I went to Botswana and South Africa in December and January (with this fantastic travelmate). Planning and taking a trip to southern Africa taught me innumerable lessons. One of the most salient lessons concerned the concept of “staying outside the velvet ropes,” not exiting through the gift shop, and not being one of those tourists who tries too hard to pretend or force exoticism.
To be clear:
I did not go to Africa to see the animals.
I did not go for safari.
I did not go to “help” the “needy.” (1)
I wanted to meet people. I wanted to get my body and mind in that place and feel what it feels like to be there. So, this is the gist of it. I want you to understand, that my primary objective was to be present with my eyes open. Officially, I was there to participate in life as an observer of technology usage and appropriation; I was on the lookout for research questions and curiosities and reflections and insights. Emotionally, I was there to just be, for as much being as could be had.
Now, I should provide another disclaimer: I completely understand that I’m white—not black, not African, and utterly different than the majority of Africans; I stand out. I am not in denial of my race. I also know that the status of my white-ness is completely loaded in Africa. Depending on the country and region you are in, being a white chick from America can cause a range of stereotypes about me and elicit a range of thoughts and emotions within people who live there. I will explain how that changed as I traveled in later posts.
Now I want to tell you a story that will get you in the moment and help illustrate the general context of my experiences.
In the village of Serowe, through some connections we made in Botswana, we visited another American, Patti, who was living in Serowe and loved to visit the Khama Rhino Sanctuary nearby, which I discerned as something like the Botswana version of the Wild Animal Park in San Diego; it’s not a major tourist attraction for foreign visitors though. It’s a sanctuary that makes some operation costs with visitors and aims to “protect and nurture endangered rhinoceros.” This visit was my only intentional animal encounter, and I went mostly because Patti and some other guests of hers were interested in going. I’m glad I did, but not for the animal viewing (though it was pretty neat).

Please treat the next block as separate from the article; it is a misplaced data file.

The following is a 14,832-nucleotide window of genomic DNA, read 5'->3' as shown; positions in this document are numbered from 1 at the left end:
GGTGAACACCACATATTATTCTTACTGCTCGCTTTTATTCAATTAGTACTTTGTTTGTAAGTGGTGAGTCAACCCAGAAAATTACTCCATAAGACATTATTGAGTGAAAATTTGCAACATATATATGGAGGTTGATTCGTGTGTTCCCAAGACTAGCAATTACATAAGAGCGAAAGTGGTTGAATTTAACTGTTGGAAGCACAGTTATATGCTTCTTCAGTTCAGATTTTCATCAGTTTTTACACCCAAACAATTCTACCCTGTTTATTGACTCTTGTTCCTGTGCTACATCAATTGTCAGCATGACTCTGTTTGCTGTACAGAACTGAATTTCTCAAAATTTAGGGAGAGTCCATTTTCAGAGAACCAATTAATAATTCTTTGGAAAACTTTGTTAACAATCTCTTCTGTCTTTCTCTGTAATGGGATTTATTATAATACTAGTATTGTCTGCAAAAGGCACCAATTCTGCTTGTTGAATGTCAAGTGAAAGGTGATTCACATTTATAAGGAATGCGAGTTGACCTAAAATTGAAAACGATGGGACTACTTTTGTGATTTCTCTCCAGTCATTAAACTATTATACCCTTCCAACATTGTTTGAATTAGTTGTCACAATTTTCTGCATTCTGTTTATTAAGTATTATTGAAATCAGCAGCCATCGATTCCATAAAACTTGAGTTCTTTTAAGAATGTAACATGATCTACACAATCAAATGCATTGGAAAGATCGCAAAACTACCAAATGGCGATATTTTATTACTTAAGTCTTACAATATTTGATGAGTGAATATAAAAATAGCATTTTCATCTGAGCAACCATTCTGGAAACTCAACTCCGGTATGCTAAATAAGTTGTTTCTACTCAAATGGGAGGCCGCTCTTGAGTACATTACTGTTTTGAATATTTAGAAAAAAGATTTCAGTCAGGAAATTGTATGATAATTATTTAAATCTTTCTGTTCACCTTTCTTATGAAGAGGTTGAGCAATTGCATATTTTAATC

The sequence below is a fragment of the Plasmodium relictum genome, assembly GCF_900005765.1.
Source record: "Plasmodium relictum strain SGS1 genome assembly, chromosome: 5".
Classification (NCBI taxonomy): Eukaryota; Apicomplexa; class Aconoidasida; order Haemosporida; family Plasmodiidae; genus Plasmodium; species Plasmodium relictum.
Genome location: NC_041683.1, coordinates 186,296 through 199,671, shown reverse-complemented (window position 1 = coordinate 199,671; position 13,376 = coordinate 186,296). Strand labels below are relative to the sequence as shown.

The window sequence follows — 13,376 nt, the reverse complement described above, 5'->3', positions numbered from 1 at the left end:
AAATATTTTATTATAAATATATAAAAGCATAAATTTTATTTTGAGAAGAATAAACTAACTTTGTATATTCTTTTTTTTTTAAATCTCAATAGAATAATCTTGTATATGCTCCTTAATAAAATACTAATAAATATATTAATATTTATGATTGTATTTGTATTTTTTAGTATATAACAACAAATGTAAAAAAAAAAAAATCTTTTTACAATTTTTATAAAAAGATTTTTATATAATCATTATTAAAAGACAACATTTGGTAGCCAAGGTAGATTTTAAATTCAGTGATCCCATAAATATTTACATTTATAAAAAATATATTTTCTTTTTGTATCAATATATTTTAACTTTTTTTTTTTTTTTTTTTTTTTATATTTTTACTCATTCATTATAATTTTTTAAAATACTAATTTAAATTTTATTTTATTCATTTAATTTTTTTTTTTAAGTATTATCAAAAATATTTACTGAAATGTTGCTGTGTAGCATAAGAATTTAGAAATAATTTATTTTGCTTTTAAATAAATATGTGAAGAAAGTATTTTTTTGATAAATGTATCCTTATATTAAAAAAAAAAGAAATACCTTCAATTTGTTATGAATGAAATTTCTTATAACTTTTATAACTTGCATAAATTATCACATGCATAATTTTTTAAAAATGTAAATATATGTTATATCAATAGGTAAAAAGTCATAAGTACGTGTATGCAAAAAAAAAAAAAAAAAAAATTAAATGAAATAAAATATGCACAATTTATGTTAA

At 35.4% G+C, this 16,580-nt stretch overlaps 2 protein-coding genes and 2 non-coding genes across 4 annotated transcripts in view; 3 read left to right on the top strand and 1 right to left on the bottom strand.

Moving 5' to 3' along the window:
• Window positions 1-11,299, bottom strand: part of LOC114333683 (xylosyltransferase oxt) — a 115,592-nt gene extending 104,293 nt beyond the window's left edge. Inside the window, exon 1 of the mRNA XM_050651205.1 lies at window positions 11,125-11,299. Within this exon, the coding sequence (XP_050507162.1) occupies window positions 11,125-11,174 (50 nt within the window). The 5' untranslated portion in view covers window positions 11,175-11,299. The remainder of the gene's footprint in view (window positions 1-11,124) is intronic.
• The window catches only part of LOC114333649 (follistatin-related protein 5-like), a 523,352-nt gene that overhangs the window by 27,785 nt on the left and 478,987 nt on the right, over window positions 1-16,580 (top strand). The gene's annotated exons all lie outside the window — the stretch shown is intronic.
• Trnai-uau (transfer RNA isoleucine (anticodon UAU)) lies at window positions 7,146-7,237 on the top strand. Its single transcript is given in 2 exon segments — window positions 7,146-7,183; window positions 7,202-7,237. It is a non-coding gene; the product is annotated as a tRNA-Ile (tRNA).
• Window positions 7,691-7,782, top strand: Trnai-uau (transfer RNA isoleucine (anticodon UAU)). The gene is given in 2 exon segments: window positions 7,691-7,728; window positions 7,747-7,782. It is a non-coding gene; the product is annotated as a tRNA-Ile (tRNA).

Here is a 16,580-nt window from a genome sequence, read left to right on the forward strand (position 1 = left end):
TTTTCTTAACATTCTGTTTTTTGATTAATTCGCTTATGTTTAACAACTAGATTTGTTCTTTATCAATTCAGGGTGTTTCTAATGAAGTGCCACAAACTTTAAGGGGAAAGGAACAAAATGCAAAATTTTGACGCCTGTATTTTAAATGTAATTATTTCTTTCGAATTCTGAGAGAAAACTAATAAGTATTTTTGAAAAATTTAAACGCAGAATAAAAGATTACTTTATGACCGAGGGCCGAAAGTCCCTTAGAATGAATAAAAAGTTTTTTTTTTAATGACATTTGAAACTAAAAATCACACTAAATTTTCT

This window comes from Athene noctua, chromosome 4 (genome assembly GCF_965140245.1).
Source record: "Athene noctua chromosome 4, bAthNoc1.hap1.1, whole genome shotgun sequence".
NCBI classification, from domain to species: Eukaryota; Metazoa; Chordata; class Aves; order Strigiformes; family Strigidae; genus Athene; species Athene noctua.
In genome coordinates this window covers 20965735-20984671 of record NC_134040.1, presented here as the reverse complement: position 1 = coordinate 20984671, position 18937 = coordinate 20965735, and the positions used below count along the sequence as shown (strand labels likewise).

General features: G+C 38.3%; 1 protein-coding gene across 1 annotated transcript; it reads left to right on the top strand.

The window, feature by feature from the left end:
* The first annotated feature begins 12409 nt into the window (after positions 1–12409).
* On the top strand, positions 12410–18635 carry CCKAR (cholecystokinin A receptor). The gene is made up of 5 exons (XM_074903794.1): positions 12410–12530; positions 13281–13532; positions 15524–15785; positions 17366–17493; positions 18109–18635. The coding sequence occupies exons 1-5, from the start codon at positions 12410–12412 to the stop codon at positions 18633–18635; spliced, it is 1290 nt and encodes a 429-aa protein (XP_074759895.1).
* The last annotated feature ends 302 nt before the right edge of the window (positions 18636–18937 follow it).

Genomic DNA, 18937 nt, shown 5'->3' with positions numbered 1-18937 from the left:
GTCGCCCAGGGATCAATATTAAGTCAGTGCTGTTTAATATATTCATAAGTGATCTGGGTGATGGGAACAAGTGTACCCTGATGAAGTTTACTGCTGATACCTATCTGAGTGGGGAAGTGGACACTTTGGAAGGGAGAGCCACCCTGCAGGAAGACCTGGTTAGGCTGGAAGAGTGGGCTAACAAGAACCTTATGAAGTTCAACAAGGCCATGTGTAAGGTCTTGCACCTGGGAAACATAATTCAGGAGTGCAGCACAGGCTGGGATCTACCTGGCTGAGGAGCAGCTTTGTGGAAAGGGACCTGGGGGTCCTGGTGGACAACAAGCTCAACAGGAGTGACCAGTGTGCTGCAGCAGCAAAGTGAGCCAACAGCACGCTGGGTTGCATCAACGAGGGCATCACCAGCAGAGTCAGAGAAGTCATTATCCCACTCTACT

The most fantastic thing that happened occurred after we left the rhino sanctuary and went outside the front gate to the road. I hadn’t thought of it when we left Patti’s place that morning (I’m not much of a sharp thinker in the morning): we had gotten a ride from a neighbor to get to the sanctuary, but we did not arrange a ride home. Patti, having been in Botswana for a while, understood that wasn’t necessary. Turns out Patti planned to hitchhike home. In the spirit of being there in the moment, I went with the flow and resisted the urge to panic and attempt manage the situation. (Though, obviously, there was absolutely nothing I could have done that would have changed anything. Also, in preparation for the trip, I read that it was normal and relatively safe to do that in Botswana.)
So, five white (2), American females ranging in age from 50-something to 20-something are standing on a roadside at 9 a.m. (that’s right, we were finished by 9 a.m.) waiting for car to come by and take us back to the village. Here is where I would like to tell you where I was waiting (pictured in the image above), but the road, as far as I can tell, has no better label than: “the main road between Serowe and Orapa.” (I could not find a name for it and never heard it referred to as anything else.) So… we were somewhere on the main road between Serowe and Orapa.
We stood there for more than an hour before we figured out that traffic was not only light that day, but no one had space for five people. We saved a giant caterpillar from being potentially squashed (by non-existent traffic); I photographed some weeds and a CocaCola can; and we waited. Despite our best efforts to look in need of a ride and our vibrant signaling (which in Botswana is putting your hand in the air and waving your hand up and down, bending at the wrist with your palm facing the road), no one stopped to pick us up. We split up. Three people stayed in the original spot and two would go across the street and down a bit. I picked the wrong side.